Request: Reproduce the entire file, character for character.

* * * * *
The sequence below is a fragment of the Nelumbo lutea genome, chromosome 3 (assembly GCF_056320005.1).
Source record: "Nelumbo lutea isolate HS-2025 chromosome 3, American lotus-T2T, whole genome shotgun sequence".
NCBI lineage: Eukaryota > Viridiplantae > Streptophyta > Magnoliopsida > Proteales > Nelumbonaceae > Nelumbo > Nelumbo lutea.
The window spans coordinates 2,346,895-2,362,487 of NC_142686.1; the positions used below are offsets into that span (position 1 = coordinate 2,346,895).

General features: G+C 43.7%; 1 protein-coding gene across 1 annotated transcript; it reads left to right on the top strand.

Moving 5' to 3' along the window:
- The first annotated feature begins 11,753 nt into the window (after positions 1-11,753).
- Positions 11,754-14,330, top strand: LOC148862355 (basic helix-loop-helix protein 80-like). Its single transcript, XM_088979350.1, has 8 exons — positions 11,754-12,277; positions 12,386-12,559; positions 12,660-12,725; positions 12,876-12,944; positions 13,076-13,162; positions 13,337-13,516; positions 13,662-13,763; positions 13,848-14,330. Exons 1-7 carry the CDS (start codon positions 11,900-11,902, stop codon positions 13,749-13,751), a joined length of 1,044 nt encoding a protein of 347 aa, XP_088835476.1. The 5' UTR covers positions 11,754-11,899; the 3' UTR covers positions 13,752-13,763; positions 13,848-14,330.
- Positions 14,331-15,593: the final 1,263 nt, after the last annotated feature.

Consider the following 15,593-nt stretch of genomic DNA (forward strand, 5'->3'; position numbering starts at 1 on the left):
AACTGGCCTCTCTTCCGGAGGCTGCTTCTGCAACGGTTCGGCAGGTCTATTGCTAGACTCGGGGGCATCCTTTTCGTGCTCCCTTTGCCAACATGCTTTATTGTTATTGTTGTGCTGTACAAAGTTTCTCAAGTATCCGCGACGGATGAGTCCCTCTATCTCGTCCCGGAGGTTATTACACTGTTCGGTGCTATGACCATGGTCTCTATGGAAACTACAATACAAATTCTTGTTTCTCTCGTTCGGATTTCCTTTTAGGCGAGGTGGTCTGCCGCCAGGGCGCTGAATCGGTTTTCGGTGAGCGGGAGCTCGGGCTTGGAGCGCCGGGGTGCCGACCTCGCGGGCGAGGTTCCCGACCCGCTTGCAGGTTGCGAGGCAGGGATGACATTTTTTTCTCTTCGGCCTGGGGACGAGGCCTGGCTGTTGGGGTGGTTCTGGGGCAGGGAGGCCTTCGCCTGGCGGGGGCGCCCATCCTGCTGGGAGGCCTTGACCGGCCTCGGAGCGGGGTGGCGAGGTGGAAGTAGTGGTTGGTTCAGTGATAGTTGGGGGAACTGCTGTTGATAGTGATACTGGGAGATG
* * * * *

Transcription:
The sequence below is a fragment of the Nelumbo lutea genome, chromosome 3 (assembly GCF_056320005.1).
Source record: "Nelumbo lutea isolate HS-2025 chromosome 3, American lotus-T2T, whole genome shotgun sequence".
NCBI lineage: Eukaryota > Viridiplantae > Streptophyta > Magnoliopsida > Proteales > Nelumbonaceae > Nelumbo > Nelumbo lutea.
The window spans coordinates 2,346,895-2,362,487 of NC_142686.1; the positions used below are offsets into that span (position 1 = coordinate 2,346,895).

General features: G+C 43.7%; 1 protein-coding gene across 1 annotated transcript; it reads left to right on the top strand.

Moving 5' to 3' along the window:
- The first annotated feature begins 11,753 nt into the window (after positions 1-11,753).
- Positions 11,754-14,330, top strand: LOC148862355 (basic helix-loop-helix protein 80-like). Its single transcript, XM_088979350.1, has 8 exons — positions 11,754-12,277; positions 12,386-12,559; positions 12,660-12,725; positions 12,876-12,944; positions 13,076-13,162; positions 13,337-13,516; positions 13,662-13,763; positions 13,848-14,330. Exons 1-7 carry the CDS (start codon positions 11,900-11,902, stop codon positions 13,749-13,751), a joined length of 1,044 nt encoding a protein of 347 aa, XP_088835476.1. The 5' UTR covers positions 11,754-11,899; the 3' UTR covers positions 13,752-13,763; positions 13,848-14,330.
- Positions 14,331-15,593: the final 1,263 nt, after the last annotated feature.

Consider the following 15,593-nt stretch of genomic DNA (forward strand, 5'->3'; position numbering starts at 1 on the left):
AACTGGCCTCTCTTCCGGAGGCTGCTTCTGCAACGGTTCGGCAGGTCTATTGCTAGACTCGGGGGCATCCTTTTCGTGCTCCCTTTGCCAACATGCTTTATTGTTATTGTTGTGCTGTACAAAGTTTCTCAAGTATCCGCGACGGATGAGTCCCTCTATCTCGTCCCGGAGGTTATTACACTGTTCGGTGCTATGACCATGGTCTCTATGGAAACTACAATACAAATTCTTGTTTCTCTCGTTCGGATTTCCTTTTAGGCGAGGTGGTCTGCCGCCAGGGCGCTGAATCGGTTTTCGGTGAGCGGGAGCTCGGGCTTGGAGCGCCGGGGTGCCGACCTCGCGGGCGAGGTTCCCGACCCGCTTGCAGGTTGCGAGGCAGGGATGACATTTTTTTCTCTTCGGCCTGGGGACGAGGCCTGGCTGTTGGGGTGGTTCTGGGGCAGGGAGGCCTTCGCCTGGCGGGGGCGCCCATCCTGCTGGGAGGCCTTGACCGGCCTCGGAGCGGGGTGGCGAGGTGGAAGTAGTGGTTGGTTCAGTGATAGTTGGGGGAACTGCTGTTGATAGTGATACTGGGAGATG